Similarly, to alcohol and coffee, some medications can cause dry mouth. We’re definitely not advising that you stop taking your meds to combat bad breath. Just don’t be surprised when the problem arises. The effects of dry mouth are easily countered by drinking water or eating foods that aid in the production of saliva viz lime.
Smoking and Tobacco stains your teeth, gives you bad breath and puts you at risk for a host of health problems. Tobacco reduces your ability to taste food and irritates gum tissues. Smoking also affects your sense of smell, smokers may not be aware of how their breath smells. Cigarettes affect the bacteria in your mouth, killing off the good bacteria and helping the bad to flourish. Smoking damages your lungs and has been proven to cause gum disease, which will definitely make your breath stink.
If you wear removable dentures, take them out at night, and clean them thoroughly before using them again the next morning. The food stuck under them during eating can cause bacteria to grow under the denture and cause bad breath.
This might seem like a no-brainer, but certain foods also cause bad breath. The first offenders that come to mind are definitely garlic and onions. These two food favourites are at the top of the halitosis hotlist because of their smelly, sulphurous attributes. Cysteine sulphide is the compound in these foods that is absorbed into your bloodstream and exuded through your lungs and pores. And while garlic and onions are tasty, they cause bad breath almost immediately and tend to stick around for a while.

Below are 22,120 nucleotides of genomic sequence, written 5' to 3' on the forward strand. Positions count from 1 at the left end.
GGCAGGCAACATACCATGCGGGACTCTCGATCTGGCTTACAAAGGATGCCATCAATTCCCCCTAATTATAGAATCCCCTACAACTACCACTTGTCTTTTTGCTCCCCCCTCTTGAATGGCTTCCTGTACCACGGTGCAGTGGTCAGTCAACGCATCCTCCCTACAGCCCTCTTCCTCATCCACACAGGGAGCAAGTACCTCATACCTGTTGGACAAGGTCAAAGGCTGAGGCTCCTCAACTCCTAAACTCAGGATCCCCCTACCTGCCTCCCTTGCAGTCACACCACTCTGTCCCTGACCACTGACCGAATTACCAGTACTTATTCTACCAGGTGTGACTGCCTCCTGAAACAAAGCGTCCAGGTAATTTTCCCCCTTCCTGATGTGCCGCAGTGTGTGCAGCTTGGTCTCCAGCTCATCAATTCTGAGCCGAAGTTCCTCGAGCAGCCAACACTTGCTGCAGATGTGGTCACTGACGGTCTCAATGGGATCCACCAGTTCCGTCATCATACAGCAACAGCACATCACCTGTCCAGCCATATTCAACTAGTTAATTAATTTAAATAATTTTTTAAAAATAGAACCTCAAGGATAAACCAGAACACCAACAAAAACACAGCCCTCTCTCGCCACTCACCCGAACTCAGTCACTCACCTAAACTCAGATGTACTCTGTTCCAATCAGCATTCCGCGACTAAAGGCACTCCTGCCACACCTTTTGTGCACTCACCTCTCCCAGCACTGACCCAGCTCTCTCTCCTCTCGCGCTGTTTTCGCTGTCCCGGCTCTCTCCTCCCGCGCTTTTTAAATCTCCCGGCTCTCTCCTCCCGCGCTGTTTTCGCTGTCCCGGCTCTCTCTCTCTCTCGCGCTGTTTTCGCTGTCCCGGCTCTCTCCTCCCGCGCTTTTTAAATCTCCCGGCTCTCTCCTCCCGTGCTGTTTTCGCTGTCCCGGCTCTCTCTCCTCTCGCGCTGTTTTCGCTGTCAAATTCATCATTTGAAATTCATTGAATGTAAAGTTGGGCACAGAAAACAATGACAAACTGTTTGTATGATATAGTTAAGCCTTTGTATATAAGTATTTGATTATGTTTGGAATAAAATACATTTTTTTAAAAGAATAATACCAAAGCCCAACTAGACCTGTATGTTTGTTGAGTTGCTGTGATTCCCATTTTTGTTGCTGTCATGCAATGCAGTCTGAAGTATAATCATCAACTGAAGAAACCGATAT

Beverages like coffee or alcohol can cause bad breath, too. These liquids stifle your mouth’s natural production of saliva. Less saliva means that bacteria stay longer in the mouth to react with leftovers from the day’s meals.
If you’ve recently had oral surgery, your mouth is prone to infection. While your body is healing, the good bacteria in your mouth are working overtime to stay ahead of the bad kind. If you develop an infection after having a tooth removed or some other issue corrected, contact your dentist or orthodontist. They may be able to provide you with a medicated rinse, or other means by which to ward off infection.
Sinus or ear infections can also contribute to halitosis. If you are experiencing a postnasal drip for a prolonged period of time, you may notice our breath begin to take a smelly turn.
Sometimes an underlying disease can cause bad breath. Cancer or other metabolic issues produce bad odours due to the chemicals they produce in your body. Acid reflux, diabetic ketoacidosis, and other serious problems can also contribute to halitosis. If you have persistent bad breath that isn’t helped by typical means, be sure to see your doctor just to rule out other health concerns.
Here are Some Helpful Tips to Improve Bad Breath:
Note: It is important to get a six-monthly dental check-up done.
To book an appointment with us in, ‘Smile Delhi – The Dental Clinic’– call us on +91- 9811106871 or whatsapp Dr. Suprriya B Bhatia on +91-9811106377. You can also mail us on email@example.com
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Posted by: Dr Hema